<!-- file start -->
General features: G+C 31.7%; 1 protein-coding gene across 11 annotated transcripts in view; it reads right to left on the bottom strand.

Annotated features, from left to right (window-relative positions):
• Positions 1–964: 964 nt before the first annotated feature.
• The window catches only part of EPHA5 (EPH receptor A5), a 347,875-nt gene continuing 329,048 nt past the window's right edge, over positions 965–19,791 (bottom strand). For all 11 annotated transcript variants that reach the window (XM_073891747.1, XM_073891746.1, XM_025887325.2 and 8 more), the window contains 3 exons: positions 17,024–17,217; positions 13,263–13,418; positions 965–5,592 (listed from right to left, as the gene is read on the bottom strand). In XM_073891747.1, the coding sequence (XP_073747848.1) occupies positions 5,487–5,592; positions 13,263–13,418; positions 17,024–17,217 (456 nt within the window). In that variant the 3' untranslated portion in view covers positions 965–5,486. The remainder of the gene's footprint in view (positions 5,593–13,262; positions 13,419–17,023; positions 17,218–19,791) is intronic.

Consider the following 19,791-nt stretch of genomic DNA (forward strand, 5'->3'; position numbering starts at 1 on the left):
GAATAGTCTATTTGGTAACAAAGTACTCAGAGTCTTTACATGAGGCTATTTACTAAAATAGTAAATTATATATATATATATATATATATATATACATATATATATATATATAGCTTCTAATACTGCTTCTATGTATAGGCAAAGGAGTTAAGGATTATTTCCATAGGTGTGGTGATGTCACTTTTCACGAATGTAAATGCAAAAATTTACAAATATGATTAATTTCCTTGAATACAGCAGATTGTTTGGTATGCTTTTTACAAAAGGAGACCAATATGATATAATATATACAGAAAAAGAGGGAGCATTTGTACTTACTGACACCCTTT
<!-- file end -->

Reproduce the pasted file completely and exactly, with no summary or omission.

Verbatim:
General features: G+C 31.7%; 1 protein-coding gene across 11 annotated transcripts in view; it reads right to left on the bottom strand.

Annotated features, from left to right (window-relative positions):
• Positions 1–964: 964 nt before the first annotated feature.
• The window catches only part of EPHA5 (EPH receptor A5), a 347,875-nt gene continuing 329,048 nt past the window's right edge, over positions 965–19,791 (bottom strand). For all 11 annotated transcript variants that reach the window (XM_073891747.1, XM_073891746.1, XM_025887325.2 and 8 more), the window contains 3 exons: positions 17,024–17,217; positions 13,263–13,418; positions 965–5,592 (listed from right to left, as the gene is read on the bottom strand). In XM_073891747.1, the coding sequence (XP_073747848.1) occupies positions 5,487–5,592; positions 13,263–13,418; positions 17,024–17,217 (456 nt within the window). In that variant the 3' untranslated portion in view covers positions 965–5,486. The remainder of the gene's footprint in view (positions 5,593–13,262; positions 13,419–17,023; positions 17,218–19,791) is intronic.

Consider the following 19,791-nt stretch of genomic DNA (forward strand, 5'->3'; position numbering starts at 1 on the left):
GAATAGTCTATTTGGTAACAAAGTACTCAGAGTCTTTACATGAGGCTATTTACTAAAATAGTAAATTATATATATATATATATATATATATATACATATATATATATATATAGCTTCTAATACTGCTTCTATGTATAGGCAAAGGAGTTAAGGATTATTTCCATAGGTGTGGTGATGTCACTTTTCACGAATGTAAATGCAAAAATTTACAAATATGATTAATTTCCTTGAATACAGCAGATTGTTTGGTATGCTTTTTACAAAAGGAGACCAATATGATATAATATATACAGAAAAAGAGGGAGCATTTGTACTTACTGACACCCTTT